eDonkey Firm to Pay RIAA $30 Million
MetaMachine, the company behind the popular file sharing software eDonkey, has agreed to pay the Recording Industry Association of America $30 million to settle claims it facilitated mass copyright infringement.
"With this new settlement, another domino falls, and we have further strengthened the footing of the legal marketplace," said RIAA chairman and CEO Mitch Bainwol. The RIAA previously settled with the operators of BearShare, i2Hub, WinMX, and Grokster.
As part of the settlement, MetaMachine has agreed to cease distributing eDonkey, eDonkey 2000, Overnet and other variants of the peer-to-peer software. However, the company previously announced its intention to throw in the towel last year, after the Supreme Court ruled file sharing networks could be liable for the actions of their users.
MetaMachine CEO Sam Yagan explained at the time that his company will, "convert eDonkey's user base to an online content retailer operating in a closed P2P environment," and said he expects "such a transaction to take place as soon as we can reach a settlement with the RIAA."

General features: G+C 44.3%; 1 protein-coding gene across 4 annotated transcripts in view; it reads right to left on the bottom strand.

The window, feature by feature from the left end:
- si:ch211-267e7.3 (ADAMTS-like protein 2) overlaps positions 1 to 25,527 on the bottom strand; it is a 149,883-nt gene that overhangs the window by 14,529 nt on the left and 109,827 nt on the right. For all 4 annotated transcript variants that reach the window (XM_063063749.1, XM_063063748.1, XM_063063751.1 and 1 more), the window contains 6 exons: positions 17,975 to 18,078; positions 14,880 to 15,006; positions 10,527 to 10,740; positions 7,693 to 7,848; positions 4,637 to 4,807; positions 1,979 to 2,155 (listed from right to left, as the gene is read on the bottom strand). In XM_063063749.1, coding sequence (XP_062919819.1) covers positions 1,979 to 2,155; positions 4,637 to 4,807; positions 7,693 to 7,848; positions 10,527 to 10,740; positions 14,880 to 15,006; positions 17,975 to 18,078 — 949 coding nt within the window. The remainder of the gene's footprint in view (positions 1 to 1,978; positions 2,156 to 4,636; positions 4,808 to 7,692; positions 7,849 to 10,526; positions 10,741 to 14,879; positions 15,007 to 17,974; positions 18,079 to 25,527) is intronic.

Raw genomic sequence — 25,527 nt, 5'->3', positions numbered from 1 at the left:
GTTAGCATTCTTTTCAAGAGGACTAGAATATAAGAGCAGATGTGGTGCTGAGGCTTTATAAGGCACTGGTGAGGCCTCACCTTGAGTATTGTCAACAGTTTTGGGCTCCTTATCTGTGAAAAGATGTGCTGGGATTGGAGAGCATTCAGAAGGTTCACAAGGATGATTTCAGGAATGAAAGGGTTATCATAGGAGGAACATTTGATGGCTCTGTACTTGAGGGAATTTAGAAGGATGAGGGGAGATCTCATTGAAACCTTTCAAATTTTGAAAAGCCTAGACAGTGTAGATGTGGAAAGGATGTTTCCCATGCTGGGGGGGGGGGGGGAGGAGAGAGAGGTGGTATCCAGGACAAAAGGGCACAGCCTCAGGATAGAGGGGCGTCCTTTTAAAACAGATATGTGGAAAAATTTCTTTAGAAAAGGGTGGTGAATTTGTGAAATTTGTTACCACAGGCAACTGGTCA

Still, it's unlikely that Tuesday's settlement will have any impact on the eDonkey file sharing network itself, which exists without a centralized server that can be shut down. An open source iteration of the software, known as eMule, continues to be developed and is now in use by the vast majority of eDonkey downloaders.
eDonkey's Web site was left with an ominous warning Tuesday, noting that, "Courts around the world -- including the United States Supreme Court -- have ruled that businesses and individuals can be prosecuted for illegal downloading."
"You are not anonymous when you illegally download copyrighted material," the site adds, "Respect the music, download legally."
The RIAA is continuing its legal efforts against those P2P networks still standing, including LimeWire, Soulseek and Warez P2P. The industry sued LimeWire in August, accusing the company of facilitating the trade of illegal music files between its users. The labels are seeking damages, including $150,000 per occurrence of an illegally traded file.